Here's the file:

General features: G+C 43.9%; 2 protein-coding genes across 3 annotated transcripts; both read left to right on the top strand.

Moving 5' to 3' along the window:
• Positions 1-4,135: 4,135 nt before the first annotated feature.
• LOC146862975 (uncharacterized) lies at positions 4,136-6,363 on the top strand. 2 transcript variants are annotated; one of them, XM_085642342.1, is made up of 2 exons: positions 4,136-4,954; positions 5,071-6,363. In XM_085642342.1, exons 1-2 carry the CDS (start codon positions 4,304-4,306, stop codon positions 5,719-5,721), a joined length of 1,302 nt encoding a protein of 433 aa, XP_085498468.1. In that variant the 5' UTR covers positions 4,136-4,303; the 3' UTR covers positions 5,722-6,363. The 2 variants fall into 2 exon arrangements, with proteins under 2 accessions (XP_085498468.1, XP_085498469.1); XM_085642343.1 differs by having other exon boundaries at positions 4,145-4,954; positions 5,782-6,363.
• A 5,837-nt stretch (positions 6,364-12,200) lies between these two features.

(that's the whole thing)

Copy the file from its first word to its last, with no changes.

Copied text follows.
General features: G+C 43.9%; 2 protein-coding genes across 3 annotated transcripts; both read left to right on the top strand.

Moving 5' to 3' along the window:
• Positions 1-4,135: 4,135 nt before the first annotated feature.
• LOC146862975 (uncharacterized) lies at positions 4,136-6,363 on the top strand. 2 transcript variants are annotated; one of them, XM_085642342.1, is made up of 2 exons: positions 4,136-4,954; positions 5,071-6,363. In XM_085642342.1, exons 1-2 carry the CDS (start codon positions 4,304-4,306, stop codon positions 5,719-5,721), a joined length of 1,302 nt encoding a protein of 433 aa, XP_085498468.1. In that variant the 5' UTR covers positions 4,136-4,303; the 3' UTR covers positions 5,722-6,363. The 2 variants fall into 2 exon arrangements, with proteins under 2 accessions (XP_085498468.1, XP_085498469.1); XM_085642343.1 differs by having other exon boundaries at positions 4,145-4,954; positions 5,782-6,363.
• A 5,837-nt stretch (positions 6,364-12,200) lies between these two features.